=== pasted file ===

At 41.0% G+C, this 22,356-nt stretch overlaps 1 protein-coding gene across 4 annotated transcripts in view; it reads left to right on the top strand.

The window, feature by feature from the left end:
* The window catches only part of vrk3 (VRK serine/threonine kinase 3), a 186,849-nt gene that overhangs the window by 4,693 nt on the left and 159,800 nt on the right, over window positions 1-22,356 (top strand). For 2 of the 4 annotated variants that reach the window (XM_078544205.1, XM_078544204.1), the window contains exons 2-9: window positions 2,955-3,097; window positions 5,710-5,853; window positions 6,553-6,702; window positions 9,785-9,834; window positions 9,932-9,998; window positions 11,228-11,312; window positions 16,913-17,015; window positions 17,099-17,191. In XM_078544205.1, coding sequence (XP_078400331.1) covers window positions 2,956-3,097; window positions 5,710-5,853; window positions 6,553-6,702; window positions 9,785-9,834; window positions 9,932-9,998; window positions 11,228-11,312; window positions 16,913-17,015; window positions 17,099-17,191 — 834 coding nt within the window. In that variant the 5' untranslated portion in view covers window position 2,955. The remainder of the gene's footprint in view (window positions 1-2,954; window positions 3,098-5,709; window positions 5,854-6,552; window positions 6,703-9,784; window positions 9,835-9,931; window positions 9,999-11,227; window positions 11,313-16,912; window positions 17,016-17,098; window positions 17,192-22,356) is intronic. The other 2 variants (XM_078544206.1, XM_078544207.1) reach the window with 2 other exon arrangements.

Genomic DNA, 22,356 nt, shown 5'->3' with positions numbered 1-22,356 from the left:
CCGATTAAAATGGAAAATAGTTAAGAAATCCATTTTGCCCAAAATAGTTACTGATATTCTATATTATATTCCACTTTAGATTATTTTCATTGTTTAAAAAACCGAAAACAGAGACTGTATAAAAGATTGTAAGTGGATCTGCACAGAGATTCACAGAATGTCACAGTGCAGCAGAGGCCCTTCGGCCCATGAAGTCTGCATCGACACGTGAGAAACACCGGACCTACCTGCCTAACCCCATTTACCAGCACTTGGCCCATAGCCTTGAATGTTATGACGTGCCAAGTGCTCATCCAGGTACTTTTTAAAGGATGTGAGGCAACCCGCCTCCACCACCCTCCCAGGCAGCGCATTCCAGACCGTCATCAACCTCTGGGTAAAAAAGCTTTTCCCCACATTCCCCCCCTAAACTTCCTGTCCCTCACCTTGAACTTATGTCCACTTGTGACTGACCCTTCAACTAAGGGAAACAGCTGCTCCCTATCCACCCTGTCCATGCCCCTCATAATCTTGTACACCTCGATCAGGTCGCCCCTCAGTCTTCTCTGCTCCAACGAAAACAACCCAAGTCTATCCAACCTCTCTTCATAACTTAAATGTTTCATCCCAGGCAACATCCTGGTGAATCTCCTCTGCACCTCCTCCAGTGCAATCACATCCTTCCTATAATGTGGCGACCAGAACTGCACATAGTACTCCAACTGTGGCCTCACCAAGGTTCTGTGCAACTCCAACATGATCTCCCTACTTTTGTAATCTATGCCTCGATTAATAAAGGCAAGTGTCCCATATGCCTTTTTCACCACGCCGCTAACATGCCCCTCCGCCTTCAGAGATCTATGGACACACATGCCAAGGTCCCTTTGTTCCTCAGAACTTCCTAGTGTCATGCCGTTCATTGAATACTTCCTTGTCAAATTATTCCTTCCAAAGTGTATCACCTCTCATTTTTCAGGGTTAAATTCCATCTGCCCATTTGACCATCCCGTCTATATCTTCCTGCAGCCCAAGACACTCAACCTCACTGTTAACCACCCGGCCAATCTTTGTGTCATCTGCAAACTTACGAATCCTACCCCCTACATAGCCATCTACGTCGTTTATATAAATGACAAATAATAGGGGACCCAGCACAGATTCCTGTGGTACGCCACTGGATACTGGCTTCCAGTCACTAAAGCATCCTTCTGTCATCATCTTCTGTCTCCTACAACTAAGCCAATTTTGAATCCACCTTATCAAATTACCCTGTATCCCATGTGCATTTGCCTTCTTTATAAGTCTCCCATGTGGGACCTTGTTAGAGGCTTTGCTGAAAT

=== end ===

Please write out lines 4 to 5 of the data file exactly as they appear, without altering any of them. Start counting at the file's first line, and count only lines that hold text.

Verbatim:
Genomic DNA, 22,356 nt, shown 5'->3' with positions numbered 1-22,356 from the left:
CCGATTAAAATGGAAAATAGTTAAGAAATCCATTTTGCCCAAAATAGTTACTGATATTCTATATTATATTCCACTTTAGATTATTTTCATTGTTTAAAAAACCGAAAACAGAGACTGTATAAAAGATTGTAAGTGGATCTGCACAGAGATTCACAGAATGTCACAGTGCAGCAGAGGCCCTTCGGCCCATGAAGTCTGCATCGACACGTGAGAAACACCGGACCTACCTGCCTAACCCCATTTACCAGCACTTGGCCCATAGCCTTGAATGTTATGACGTGCCAAGTGCTCATCCAGGTACTTTTTAAAGGATGTGAGGCAACCCGCCTCCACCACCCTCCCAGGCAGCGCATTCCAGACCGTCATCAACCTCTGGGTAAAAAAGCTTTTCCCCACATTCCCCCCCTAAACTTCCTGTCCCTCACCTTGAACTTATGTCCACTTGTGACTGACCCTTCAACTAAGGGAAACAGCTGCTCCCTATCCACCCTGTCCATGCCCCTCATAATCTTGTACACCTCGATCAGGTCGCCCCTCAGTCTTCTCTGCTCCAACGAAAACAACCCAAGTCTATCCAACCTCTCTTCATAACTTAAATGTTTCATCCCAGGCAACATCCTGGTGAATCTCCTCTGCACCTCCTCCAGTGCAATCACATCCTTCCTATAATGTGGCGACCAGAACTGCACATAGTACTCCAACTGTGGCCTCACCAAGGTTCTGTGCAACTCCAACATGATCTCCCTACTTTTGTAATCTATGCCTCGATTAATAAAGGCAAGTGTCCCATATGCCTTTTTCACCACGCCGCTAACATGCCCCTCCGCCTTCAGAGATCTATGGACACACATGCCAAGGTCCCTTTGTTCCTCAGAACTTCCTAGTGTCATGCCGTTCATTGAATACTTCCTTGTCAAATTATTCCTTCCAAAGTGTATCACCTCTCATTTTTCAGGGTTAAATTCCATCTGCCCATTTGACCATCCCGTCTATATCTTCCTGCAGCCCAAGACACTCAACCTCACTGTTAACCACCCGGCCAATCTTTGTGTCATCTGCAAACTTACGAATCCTACCCCCTACATAGCCATCTACGTCGTTTATATAAATGACAAATAATAGGGGACCCAGCACAGATTCCTGTGGTACGCCACTGGATACTGGCTTCCAGTCACTAAAGCATCCTTCTGTCATCATCTTCTGTCTCCTACAACTAAGCCAATTTTGAATCCACCTTATCAAATTACCCTGTATCCCATGTGCATTTGCCTTCTTTATAAGTCTCCCATGTGGGACCTTGTTAGAGGCTTTGCTGAAAT